Walking back to the main Kripalu campus after our last class, Maggie, Alex and I were having a discussion about baggage. The emotional kind. Alex was explaining how he literally watches people shed baggage as they continue to come to yoga. He described a student who, after several classes, came up to him and said "When will I feel different? When does it start working?"
It is a great question - when does it start working? A fair question. One that I asked for many weeks and months after really setting my mind (and my body) to this whole "yoga thing." The truth is that it all depends on what kind of baggage you are carrying. Once the transformation happens, though - look out- you will be tossing bags and saving money on all those pesky fees.
I think the goal is what Alex boiled it down to as we walked:
"I want to have a backpack and that's it. I mean - it can be one of those I'm hiking through Europe for three months bags. But I want to be able to carry it on."
The goal is yoga carry-on.
I have often described myself as a "lighter" person in the 23 months that have followed the start of my yoga journey. I was carrying around at least two full-size suitcases all the time. They were exceedingly practical and matching and had bows and cute travel tags that said "fear" and "worry." When you have to carry around all of this luggage, it takes a physical and emotional toll.
There is no silver bullet in yoga. There is no fast pass, no card to draw that tells you to proceed directly to GO. The key is to keep with the practice. To show up even when you aren't particularly sure that the practice "is working." Moving and breathing will eventually lead to feeling.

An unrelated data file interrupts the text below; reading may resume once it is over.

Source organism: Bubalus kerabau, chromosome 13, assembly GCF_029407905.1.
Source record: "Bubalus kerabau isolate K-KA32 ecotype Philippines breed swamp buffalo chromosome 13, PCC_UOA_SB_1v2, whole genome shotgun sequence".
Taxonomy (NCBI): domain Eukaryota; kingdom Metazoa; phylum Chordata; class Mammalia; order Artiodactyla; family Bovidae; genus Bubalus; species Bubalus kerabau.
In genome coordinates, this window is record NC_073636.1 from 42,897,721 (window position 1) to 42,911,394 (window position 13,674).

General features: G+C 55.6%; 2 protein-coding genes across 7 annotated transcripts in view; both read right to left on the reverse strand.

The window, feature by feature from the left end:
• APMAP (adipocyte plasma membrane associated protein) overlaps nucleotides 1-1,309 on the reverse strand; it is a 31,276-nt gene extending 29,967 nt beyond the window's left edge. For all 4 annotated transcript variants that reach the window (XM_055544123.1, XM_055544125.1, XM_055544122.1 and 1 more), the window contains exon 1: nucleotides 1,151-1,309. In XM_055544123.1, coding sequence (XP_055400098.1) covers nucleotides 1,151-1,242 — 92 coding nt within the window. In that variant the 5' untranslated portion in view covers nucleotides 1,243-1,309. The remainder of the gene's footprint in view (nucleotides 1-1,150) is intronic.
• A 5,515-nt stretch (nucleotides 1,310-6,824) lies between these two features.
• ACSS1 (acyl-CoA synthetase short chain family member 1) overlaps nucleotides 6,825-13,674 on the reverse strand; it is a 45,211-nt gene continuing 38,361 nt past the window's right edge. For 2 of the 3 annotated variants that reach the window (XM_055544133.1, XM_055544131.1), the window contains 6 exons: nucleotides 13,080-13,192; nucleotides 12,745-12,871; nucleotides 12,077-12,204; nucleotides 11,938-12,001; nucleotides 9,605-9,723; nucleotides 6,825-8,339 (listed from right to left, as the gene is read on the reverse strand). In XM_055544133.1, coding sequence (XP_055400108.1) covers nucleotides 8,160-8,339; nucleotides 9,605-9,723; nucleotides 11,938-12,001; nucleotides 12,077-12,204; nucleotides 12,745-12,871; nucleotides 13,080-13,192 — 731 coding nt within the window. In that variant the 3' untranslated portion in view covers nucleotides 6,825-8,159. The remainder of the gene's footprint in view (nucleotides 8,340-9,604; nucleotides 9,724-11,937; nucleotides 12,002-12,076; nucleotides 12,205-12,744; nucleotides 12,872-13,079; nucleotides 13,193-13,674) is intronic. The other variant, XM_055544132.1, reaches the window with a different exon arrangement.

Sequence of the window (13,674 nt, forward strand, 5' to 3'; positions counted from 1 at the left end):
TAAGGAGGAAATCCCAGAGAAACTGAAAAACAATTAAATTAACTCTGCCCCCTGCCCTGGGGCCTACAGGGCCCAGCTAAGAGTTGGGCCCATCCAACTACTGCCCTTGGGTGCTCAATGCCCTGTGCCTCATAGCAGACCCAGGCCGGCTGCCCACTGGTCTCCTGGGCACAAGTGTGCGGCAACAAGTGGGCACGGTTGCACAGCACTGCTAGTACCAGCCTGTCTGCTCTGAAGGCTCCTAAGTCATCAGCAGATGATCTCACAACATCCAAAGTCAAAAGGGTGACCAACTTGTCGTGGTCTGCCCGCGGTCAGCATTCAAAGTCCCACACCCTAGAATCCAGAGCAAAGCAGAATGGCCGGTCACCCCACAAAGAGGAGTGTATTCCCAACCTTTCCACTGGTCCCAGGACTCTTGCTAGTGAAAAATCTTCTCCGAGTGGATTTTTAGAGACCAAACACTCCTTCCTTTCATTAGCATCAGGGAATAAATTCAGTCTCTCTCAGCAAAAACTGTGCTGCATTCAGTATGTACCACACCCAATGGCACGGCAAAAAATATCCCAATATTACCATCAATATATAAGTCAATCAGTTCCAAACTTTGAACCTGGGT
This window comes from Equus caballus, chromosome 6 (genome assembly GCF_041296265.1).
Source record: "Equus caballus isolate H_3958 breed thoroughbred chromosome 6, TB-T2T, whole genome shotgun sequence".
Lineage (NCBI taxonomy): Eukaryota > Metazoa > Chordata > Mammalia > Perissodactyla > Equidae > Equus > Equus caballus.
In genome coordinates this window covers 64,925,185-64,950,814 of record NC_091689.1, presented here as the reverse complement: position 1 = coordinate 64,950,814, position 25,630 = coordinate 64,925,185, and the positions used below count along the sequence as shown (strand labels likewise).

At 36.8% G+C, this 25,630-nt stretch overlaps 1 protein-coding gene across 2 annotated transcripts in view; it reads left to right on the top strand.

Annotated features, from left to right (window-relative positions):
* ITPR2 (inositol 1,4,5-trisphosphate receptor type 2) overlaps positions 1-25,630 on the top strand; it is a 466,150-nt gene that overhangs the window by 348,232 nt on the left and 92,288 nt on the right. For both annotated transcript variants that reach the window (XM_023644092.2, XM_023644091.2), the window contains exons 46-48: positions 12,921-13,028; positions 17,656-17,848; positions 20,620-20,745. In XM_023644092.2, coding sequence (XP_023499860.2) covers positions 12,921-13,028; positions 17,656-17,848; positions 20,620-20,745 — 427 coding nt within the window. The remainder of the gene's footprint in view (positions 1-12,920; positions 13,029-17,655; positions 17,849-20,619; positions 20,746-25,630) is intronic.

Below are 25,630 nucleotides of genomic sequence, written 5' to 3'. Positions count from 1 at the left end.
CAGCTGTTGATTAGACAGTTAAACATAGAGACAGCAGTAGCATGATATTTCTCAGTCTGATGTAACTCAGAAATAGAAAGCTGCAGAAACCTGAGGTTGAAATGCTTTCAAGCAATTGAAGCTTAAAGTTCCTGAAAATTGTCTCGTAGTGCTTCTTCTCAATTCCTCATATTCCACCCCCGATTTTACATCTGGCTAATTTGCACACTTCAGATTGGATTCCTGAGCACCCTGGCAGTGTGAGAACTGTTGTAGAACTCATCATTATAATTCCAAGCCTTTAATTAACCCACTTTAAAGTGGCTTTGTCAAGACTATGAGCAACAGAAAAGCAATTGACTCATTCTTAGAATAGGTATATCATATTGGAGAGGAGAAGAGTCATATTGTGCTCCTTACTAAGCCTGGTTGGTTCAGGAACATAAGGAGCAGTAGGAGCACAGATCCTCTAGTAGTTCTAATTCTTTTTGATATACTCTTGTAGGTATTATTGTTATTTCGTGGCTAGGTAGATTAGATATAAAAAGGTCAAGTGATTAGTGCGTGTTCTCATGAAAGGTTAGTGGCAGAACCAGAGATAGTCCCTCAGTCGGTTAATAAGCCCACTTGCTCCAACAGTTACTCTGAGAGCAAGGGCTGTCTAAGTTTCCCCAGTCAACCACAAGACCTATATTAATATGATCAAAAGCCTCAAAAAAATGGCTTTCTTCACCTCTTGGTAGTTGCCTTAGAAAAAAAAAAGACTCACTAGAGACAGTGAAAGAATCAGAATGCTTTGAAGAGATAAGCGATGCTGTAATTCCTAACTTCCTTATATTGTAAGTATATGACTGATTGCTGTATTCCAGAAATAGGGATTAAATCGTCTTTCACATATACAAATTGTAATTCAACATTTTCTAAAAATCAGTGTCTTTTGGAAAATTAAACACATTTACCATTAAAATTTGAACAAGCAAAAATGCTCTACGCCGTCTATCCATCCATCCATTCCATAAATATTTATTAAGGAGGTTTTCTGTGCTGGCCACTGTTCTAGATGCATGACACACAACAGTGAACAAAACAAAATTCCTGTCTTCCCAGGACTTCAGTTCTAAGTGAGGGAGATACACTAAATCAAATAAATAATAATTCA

Because one day, you are in downward dog, and you realize your mind is clear. You are - perhaps for the first time - operating from the present moment. Fast forward several weeks and you are at work. You pick up the phone for a tough conversation, and your breath isn't shallow. You are empowered, not cowering. This is what the shedding of baggage looked like for me. It was slow, it was subtle, and then it became a part of my life. And when you no longer have to carry around all of these bags - you are free for other things - like bringing calm into a room or a situation.
Yoga does not change us so that we are unrecognizable. Yoga finds ways to bring out the best in our beings. I am always going to be a little bit more of a worrier than some people. That is part of what makes me Abbie. It is the same part of me that makes me good at my job. The yoga trick is that it will always be about balance.
Yoga brings us - sometimes kicking and screaming - in touch with how we really feel. It is why a pose like pigeon can make me put my hands to my eyes and think - really? I'm crying? Now? It is why lunge pose can make me so angry that I am contemplating lion's breath before it has even been introduced in class.
Yoga might bring us to our knees - but it gets us to our core.
In linking breath and movement - the practice also helps us to realize that in order to be a whole person - we have to shed what we don't need. Ideally, we are shedding the items that cloud over our happiness: regret, distrust, anger, sadness, and any number of other vulnerabilities and feelings of anguish.
Please don't misunderstand my intent - we all need a little baggage. We have to remember how to feel, we need to be great keepers of empathy and compassion. Life was not meant to be a painless journey, but I think there should be space for happiness, contentment, and joy.
I am still working from the two carry-on position (I mean - let's be honest - the FAA says we can have a carry on PLUS a personal item). But I'm hoping that one day I'll be the one-bag kind of girl.
Well, okay, one bag and a mat.